Overwhelmingly the nursing home workforce is made up of poor women of color. Tragically, even today the median hourly rate of pay for a certified nursing assistant, the largest occupation in nursing homes is $14.25/hour. (BLS, 2019) The living wage requirement for a worker with one child is double that amount or around $30/hour depending on where in the nation one lives. (MIT Wage Calculator, 2020) As a result, nursing homes face high turnover rates, which negatively impacts high quality care. Worse, most certified nursing assistants are forced to rush from one patient to the next to provide basic care of feeding and bathing, while licensed practical nurses supervise their work while also providing medications and treatments that they are licensed to provide.
And to make ends meet, many certified nursing assistants work two jobs. This has been true for many years. I recall in 2001, organizing nursing home workers in Glendale, CA and learning that the best place to meet them was at bus stops in the afternoon, as the workers streamed out of their facilities to catch a bus to go to their next job.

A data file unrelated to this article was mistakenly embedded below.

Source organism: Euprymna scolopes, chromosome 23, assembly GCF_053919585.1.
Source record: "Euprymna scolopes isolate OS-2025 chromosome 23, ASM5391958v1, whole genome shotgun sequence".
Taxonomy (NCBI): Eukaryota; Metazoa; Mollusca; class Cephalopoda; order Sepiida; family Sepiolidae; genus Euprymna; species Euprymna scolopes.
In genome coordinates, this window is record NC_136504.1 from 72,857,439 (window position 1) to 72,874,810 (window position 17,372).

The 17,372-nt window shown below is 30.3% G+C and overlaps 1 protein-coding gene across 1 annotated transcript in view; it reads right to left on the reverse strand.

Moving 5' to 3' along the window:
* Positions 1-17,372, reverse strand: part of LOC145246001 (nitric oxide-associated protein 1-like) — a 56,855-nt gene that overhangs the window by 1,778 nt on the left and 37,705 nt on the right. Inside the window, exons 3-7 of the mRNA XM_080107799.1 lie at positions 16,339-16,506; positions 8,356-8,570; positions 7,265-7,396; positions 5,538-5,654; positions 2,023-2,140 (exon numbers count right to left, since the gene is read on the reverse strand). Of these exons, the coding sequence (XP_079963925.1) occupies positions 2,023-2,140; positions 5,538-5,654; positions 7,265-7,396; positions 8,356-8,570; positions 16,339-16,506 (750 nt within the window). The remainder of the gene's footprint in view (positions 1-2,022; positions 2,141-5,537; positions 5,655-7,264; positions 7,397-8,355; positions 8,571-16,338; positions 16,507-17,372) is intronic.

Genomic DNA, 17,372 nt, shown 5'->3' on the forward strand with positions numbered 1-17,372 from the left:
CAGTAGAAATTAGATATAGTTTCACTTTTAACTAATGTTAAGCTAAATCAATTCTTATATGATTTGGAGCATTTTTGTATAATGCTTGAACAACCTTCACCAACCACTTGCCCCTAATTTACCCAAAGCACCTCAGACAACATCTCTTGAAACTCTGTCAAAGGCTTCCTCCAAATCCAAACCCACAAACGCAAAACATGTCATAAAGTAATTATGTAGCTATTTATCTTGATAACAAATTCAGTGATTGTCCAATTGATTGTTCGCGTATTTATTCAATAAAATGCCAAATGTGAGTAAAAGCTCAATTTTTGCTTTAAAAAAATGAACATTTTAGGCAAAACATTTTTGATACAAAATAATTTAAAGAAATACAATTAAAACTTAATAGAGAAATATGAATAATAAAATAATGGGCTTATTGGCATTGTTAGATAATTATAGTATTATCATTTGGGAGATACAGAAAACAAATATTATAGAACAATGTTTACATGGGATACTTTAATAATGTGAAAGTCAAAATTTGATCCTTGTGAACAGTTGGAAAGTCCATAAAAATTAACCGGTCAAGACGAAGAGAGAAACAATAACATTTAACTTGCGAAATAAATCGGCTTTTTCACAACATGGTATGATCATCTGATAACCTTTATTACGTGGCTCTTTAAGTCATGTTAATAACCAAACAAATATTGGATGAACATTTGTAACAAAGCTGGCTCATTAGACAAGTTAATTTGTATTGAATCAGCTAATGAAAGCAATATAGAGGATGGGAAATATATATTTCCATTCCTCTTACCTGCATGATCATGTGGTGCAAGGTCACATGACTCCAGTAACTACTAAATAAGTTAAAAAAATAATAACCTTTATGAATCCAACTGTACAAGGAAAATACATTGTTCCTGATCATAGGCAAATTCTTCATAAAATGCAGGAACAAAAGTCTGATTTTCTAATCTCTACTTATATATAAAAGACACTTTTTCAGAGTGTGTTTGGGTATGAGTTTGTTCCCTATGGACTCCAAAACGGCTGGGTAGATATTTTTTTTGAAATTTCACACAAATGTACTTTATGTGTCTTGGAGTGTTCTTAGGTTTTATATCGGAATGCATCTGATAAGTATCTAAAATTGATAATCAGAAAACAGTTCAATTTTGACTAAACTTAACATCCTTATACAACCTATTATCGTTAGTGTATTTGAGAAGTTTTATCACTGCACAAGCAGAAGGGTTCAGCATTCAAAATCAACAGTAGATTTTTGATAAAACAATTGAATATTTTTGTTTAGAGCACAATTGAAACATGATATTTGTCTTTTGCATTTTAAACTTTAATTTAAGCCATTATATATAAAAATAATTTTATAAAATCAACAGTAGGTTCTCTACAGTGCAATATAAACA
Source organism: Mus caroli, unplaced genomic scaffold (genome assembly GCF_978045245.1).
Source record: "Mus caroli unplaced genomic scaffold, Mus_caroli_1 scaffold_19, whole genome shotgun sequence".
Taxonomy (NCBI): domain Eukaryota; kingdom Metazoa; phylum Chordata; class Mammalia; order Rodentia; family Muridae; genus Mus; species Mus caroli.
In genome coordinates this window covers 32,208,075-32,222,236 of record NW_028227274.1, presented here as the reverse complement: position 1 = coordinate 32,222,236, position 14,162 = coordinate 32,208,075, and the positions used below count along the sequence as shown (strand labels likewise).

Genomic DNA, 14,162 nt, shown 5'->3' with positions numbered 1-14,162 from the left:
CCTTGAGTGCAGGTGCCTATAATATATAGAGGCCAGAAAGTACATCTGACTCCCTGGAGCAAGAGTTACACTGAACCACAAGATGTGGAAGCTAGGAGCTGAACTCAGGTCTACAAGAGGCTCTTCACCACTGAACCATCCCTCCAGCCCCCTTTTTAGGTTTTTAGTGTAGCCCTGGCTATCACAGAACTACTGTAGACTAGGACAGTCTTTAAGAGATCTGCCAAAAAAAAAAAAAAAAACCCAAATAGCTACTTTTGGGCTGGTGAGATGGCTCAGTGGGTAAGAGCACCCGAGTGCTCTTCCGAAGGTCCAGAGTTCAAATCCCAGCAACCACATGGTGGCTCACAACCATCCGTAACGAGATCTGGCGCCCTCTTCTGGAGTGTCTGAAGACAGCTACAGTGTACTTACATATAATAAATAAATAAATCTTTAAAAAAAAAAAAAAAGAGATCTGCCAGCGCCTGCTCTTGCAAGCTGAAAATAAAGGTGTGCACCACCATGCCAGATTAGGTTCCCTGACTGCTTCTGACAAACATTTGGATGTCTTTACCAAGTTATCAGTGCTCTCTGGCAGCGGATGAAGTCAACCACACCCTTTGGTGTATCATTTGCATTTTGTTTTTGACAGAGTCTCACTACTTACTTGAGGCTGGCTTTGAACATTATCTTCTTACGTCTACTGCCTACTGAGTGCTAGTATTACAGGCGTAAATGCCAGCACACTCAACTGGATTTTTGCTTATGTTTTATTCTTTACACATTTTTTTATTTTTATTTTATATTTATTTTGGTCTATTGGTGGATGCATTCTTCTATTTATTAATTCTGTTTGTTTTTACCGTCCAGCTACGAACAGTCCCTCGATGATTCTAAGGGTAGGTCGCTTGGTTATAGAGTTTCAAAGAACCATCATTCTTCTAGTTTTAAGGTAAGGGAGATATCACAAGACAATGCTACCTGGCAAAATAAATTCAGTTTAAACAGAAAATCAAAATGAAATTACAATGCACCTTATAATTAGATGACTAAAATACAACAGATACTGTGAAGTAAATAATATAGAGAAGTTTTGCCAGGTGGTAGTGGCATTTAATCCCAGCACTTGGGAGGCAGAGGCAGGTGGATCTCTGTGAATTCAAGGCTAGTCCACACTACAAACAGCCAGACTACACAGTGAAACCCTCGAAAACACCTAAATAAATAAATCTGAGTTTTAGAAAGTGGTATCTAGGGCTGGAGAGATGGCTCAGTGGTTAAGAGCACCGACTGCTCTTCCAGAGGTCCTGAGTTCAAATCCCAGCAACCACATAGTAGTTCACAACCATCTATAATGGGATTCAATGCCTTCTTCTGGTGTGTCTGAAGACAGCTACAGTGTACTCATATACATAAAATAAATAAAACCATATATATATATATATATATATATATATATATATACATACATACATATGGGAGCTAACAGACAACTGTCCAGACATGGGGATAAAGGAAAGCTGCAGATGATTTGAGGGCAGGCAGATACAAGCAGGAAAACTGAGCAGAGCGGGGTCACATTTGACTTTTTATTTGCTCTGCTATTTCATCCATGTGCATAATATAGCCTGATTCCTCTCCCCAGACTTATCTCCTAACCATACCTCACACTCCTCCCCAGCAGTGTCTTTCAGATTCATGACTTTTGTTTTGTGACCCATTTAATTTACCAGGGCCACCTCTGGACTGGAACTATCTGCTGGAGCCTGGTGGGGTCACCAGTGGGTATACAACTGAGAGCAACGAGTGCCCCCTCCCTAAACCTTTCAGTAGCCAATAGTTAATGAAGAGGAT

For many decades, the quality of care in nursing homes has been very poor. There have been several national reports on the quality of nursing home care, and consistently it is officially reported that 2/3 of nursing home residents receive substandard or abusive care.
Recently and just prior to the COVID-19 pandemic, “In regular surveys conducted from January 2019 through March 2020, nearly half of facilities received an infection control deficiency. Most facilities (80%) received a deficiency related to resident quality of life or care, and 37% received an abuse/neglect/exploitation deficiency. Just under 20% of facilities received a CMP (civil monetary penalty) with the average amount just over $25,000. During this same time period, 62% of facilities had substantiated complaints regarding violations of federal requirements, and 39% of facilities had incidents with alleged or suspected resident abuse, neglect, or misappropriation of property.” (Kaiser Family Foundation Reports, 2020)